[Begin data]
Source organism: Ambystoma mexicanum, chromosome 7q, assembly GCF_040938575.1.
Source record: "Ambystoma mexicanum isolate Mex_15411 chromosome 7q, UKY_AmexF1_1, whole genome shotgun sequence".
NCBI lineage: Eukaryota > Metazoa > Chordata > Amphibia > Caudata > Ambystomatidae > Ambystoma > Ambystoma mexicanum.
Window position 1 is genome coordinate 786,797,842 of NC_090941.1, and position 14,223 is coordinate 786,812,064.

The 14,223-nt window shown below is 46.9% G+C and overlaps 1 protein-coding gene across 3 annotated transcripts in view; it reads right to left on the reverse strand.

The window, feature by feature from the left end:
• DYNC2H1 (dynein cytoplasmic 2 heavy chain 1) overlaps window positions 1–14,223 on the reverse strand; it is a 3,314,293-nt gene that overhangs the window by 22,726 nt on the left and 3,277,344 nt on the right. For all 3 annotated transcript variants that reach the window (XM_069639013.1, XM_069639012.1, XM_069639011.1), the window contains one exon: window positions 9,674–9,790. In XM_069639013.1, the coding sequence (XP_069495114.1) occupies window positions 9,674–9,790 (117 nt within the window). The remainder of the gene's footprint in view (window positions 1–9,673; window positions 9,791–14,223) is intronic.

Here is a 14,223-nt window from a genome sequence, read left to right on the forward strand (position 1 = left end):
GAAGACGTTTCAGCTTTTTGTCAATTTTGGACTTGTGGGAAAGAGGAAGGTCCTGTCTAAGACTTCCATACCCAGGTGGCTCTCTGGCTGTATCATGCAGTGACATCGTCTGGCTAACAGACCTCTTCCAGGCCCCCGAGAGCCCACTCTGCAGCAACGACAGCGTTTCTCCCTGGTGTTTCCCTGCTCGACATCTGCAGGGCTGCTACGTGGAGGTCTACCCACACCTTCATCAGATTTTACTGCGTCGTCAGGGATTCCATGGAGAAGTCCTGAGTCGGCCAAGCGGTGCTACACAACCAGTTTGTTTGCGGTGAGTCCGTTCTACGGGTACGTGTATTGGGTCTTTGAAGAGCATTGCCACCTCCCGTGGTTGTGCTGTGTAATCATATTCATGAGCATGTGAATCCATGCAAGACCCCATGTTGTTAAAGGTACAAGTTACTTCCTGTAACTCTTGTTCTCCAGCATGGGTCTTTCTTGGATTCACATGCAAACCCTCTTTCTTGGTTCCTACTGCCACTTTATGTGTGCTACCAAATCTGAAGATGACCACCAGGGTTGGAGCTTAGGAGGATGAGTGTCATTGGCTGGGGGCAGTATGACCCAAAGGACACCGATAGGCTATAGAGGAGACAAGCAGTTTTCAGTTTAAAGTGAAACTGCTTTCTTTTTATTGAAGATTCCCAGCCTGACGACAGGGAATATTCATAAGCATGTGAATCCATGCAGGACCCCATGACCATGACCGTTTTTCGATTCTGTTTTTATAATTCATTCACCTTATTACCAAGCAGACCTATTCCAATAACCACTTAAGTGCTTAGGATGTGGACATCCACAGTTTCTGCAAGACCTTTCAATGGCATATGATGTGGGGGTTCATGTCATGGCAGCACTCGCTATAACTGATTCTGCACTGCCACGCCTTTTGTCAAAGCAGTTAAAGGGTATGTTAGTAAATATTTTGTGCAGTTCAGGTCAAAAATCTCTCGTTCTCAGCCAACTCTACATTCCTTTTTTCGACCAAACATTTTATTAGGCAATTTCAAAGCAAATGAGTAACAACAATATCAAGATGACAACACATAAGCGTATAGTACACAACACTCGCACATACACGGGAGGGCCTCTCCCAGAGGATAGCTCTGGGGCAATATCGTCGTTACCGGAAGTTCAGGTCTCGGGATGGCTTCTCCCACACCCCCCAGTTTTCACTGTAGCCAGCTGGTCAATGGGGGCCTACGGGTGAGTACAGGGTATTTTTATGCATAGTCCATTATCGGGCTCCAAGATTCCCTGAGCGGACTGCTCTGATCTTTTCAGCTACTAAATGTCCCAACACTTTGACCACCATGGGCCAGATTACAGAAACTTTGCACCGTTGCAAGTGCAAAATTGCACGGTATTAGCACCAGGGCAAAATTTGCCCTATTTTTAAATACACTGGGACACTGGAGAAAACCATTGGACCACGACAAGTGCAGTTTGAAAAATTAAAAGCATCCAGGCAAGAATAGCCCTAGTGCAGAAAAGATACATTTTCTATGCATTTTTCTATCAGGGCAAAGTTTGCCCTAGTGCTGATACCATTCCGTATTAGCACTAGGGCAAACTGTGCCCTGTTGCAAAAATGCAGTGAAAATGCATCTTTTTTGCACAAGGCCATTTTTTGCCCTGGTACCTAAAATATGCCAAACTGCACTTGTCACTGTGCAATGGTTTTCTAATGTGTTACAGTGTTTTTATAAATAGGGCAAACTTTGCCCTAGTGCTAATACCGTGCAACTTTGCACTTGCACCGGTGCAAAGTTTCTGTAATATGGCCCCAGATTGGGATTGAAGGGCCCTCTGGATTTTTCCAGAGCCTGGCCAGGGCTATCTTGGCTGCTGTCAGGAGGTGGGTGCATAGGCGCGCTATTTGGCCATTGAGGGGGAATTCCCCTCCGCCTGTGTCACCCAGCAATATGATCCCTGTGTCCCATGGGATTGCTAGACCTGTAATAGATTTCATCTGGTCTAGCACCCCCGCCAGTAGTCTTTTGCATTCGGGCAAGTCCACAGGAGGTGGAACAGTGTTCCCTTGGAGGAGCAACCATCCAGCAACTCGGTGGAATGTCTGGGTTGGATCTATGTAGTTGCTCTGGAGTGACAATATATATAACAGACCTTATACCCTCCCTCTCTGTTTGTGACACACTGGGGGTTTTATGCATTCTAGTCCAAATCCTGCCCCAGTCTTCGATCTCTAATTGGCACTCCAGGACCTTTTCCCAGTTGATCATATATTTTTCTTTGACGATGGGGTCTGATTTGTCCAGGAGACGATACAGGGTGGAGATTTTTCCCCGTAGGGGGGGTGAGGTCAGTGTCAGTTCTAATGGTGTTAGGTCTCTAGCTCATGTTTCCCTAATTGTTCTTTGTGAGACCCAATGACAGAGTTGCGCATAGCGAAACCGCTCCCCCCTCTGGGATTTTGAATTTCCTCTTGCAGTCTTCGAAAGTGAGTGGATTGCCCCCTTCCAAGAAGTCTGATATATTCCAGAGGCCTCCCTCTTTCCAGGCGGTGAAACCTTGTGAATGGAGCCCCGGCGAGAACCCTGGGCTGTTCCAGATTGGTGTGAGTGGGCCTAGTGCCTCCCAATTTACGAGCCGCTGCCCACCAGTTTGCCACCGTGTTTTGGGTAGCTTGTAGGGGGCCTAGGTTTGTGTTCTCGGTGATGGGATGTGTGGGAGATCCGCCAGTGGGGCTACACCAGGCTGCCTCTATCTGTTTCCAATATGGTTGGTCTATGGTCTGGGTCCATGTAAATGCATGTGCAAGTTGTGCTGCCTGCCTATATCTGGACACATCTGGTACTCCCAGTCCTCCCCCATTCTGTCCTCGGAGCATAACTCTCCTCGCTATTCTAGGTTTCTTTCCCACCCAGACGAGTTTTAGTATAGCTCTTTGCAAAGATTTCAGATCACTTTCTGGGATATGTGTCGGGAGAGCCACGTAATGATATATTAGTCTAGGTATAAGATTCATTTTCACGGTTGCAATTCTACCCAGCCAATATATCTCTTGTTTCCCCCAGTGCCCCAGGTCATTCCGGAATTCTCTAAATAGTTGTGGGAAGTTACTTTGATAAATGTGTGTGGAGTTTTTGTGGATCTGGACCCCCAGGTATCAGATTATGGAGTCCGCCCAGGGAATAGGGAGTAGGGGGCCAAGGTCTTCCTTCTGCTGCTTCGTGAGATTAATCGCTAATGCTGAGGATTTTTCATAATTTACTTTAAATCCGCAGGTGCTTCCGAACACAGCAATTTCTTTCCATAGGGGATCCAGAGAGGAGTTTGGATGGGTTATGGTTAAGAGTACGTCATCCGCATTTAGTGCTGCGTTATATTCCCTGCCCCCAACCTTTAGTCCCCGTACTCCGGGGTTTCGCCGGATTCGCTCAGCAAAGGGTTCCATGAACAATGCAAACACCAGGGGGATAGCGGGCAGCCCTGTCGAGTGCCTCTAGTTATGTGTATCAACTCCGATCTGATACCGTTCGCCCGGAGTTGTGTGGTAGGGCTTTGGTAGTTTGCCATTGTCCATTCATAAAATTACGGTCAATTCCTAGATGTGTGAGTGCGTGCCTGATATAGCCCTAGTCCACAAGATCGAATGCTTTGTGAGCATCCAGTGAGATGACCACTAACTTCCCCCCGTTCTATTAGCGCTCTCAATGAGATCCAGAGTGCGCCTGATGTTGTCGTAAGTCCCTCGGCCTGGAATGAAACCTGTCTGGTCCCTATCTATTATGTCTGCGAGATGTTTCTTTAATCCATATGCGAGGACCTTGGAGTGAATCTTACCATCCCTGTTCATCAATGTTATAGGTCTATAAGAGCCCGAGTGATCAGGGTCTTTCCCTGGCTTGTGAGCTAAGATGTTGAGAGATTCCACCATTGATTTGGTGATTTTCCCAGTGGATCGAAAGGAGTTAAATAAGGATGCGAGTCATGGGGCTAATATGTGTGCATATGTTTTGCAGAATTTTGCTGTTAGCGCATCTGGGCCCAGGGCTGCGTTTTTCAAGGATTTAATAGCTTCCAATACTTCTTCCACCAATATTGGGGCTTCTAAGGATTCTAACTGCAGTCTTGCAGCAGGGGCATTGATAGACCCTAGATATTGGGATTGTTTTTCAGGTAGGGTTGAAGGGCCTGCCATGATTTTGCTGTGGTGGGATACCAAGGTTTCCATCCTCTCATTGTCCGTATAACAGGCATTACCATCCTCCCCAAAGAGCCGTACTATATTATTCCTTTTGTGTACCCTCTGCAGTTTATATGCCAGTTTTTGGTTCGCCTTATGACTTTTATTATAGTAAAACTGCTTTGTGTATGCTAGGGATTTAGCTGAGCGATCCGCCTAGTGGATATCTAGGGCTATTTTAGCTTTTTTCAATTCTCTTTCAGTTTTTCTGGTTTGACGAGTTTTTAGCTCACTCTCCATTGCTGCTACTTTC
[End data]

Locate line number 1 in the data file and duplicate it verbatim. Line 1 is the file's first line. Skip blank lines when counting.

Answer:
Source organism: Ambystoma mexicanum, chromosome 7q, assembly GCF_040938575.1.